Welfare State Grows by Nearly 19% Under Obama-to Almost $1 Trillion a Year!

( – Federal and state welfare assistance has grown almost 19 percent under President Barack Obama, according to the conservative Heritage Foundation.

All in all, there are 79 means-tested federal welfare programs, at a cost approaching $1 trillion annually, said Heritage Senior Research Fellow Robert Rector.

Continue reading…

Families’ Wealth Dives 39 Percent in 3 Years

The median U.S. household lost nearly 39 percent of its wealth from 2007 to 2010, according to a Federal Reserve report released Monday, emphasizing anew the impact of the financial crisis and the recession on ordinary Americans, says USA Today.

Middle-class families took the biggest hit to their net worth during the crunch because much of their wealth was in their homes, whose values plunged during the recession and in its aftermath, the Fed report says. Wealthier families saw a smaller drop in their incomes, but nowhere near as much impact on their net worth. Continue reading from NCPA…

How Much Does The Federal Government REALLY Owe?

  • In 2011, the federal government said it owed $10.2 trillion in public debt, accrued federal employee pension and other retirement benefits of $5.8 trillion, and other federal liabilities of $1.5 trillion, for a total of $17.5 trillion.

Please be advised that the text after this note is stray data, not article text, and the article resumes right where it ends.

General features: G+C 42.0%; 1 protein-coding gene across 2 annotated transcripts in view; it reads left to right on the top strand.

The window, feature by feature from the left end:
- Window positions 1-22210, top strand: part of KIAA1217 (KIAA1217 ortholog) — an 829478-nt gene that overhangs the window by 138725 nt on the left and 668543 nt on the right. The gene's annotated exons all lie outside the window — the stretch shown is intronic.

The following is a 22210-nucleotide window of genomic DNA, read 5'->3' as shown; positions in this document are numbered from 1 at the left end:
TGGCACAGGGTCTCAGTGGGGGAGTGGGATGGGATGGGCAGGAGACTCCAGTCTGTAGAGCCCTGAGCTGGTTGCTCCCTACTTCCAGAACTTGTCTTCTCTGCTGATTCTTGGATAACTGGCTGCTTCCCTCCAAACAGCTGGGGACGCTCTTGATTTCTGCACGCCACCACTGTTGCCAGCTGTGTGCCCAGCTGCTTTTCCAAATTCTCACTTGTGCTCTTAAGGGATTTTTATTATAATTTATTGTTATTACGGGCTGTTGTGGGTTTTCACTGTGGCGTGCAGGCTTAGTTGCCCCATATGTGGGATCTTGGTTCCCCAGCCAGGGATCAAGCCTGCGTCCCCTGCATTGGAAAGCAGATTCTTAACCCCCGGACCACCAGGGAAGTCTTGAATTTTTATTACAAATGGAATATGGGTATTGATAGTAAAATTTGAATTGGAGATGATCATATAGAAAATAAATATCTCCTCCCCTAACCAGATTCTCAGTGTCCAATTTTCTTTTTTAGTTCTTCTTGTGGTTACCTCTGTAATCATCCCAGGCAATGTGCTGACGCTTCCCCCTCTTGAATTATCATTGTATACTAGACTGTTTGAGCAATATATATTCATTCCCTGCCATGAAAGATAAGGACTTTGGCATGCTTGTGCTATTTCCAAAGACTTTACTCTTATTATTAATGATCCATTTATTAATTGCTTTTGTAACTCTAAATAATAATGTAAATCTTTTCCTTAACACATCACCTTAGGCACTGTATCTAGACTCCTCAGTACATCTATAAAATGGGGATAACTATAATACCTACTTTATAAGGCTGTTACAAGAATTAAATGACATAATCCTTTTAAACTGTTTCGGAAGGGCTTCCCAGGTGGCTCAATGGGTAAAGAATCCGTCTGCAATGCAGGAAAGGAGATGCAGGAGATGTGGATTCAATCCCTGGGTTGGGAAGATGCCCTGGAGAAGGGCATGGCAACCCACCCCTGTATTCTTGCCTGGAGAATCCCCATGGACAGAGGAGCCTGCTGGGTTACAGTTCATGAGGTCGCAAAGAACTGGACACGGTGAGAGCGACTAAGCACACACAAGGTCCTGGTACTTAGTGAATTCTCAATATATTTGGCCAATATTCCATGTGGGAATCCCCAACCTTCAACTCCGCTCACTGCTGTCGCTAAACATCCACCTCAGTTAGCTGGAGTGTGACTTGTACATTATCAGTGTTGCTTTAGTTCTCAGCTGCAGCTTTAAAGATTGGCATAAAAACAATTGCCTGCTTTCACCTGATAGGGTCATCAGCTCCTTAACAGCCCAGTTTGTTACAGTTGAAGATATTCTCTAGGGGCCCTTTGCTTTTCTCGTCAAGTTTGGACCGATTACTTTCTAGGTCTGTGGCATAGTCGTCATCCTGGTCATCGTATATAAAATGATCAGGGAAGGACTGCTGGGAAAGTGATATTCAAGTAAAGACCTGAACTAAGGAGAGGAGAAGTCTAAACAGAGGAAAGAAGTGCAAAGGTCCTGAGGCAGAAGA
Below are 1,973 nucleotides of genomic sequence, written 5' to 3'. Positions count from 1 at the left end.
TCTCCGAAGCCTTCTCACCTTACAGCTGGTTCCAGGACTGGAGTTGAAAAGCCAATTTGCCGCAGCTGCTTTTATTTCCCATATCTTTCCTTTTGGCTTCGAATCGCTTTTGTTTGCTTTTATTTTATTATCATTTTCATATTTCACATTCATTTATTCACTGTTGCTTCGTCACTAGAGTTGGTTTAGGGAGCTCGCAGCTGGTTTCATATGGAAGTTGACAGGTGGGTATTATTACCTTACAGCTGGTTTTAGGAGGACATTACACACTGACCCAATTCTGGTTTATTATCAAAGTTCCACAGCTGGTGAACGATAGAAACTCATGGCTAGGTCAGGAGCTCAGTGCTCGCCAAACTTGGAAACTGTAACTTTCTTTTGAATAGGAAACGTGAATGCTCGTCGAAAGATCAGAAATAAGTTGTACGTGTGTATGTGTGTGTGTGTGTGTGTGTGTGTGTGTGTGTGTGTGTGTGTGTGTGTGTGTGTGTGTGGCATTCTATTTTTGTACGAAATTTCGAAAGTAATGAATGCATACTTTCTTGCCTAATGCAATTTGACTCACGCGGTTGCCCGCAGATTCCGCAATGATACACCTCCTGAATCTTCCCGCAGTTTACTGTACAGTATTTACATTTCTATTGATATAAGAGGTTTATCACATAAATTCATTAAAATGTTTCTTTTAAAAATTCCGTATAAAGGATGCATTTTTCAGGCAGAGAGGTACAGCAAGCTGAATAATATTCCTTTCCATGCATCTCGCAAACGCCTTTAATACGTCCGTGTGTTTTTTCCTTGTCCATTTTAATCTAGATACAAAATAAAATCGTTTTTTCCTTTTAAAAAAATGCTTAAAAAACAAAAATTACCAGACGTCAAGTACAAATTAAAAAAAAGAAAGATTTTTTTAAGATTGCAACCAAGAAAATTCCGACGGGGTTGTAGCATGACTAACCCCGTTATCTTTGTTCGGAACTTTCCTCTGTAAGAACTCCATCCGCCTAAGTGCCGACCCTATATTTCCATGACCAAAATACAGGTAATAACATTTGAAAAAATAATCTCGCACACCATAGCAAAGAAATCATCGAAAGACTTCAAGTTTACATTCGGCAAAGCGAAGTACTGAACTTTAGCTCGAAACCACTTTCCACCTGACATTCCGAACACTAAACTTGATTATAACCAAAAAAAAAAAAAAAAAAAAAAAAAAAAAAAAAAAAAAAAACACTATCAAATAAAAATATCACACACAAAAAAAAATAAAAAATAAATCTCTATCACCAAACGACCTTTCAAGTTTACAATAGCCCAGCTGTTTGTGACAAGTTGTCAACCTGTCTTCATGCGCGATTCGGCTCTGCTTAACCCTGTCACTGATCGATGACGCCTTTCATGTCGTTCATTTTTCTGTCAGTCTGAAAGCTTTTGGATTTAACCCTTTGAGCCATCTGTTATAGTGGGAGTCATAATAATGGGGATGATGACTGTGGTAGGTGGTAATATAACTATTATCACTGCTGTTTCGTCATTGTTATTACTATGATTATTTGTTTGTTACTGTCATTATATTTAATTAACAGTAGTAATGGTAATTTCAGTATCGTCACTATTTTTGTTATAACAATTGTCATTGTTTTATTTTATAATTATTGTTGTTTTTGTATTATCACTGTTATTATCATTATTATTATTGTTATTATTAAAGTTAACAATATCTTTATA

• However, Social Security and Medicare benefits payable to current retirees are not included as liabilities on federal balance sheets, though these two programs currently account for over one-third of federal spending — approximately $12.8 trillion.
  • The public debt plus benefits payable to federal workers and the accrued Social Security and Medicare benefits payable to retirees total $30.3 trillion.

The $30.3 trillion, however, only accounts for accrued benefits and does not include the obligations that are expected to arise in coming years; including these obligations results in a much higher number. Indeed, in 2011, a conservative estimate of these amounts totaled $84 trillion — more than four times what the federal government admits it owes ($17.5 trillion). Read full story here…

United States Budget Dilemma

Alarming! Washington’s Dilemma!. Soaring debt and a budget Congress can’t balance.

This VIDEO explains WHY. Every person in AMERICA should watch this video!

The Moral Case for Capitalism

Capitalism has become the scapegoat for many social woes. When critics are pressed to assert their opinion, a couple of distinct charges are leveled at the economic system: it generates inequality and it threatens social solidarity by allowing individuals some priority over their communities, says James R. Otteson, chair of the Philosophy Department at Yeshiva University in New York.

However, not only are many of the claims against capitalism misleading and overly caustic, but also they fail to account for the enormous positive influence that capitalism has in the world, specifically by curtailing the growth of poverty.

Because capitalism truly came into its own as an economic model approximately 200 years ago, a comparison of modern economic indicators with those from 1800 is enlightening. Continue reading from NCPA…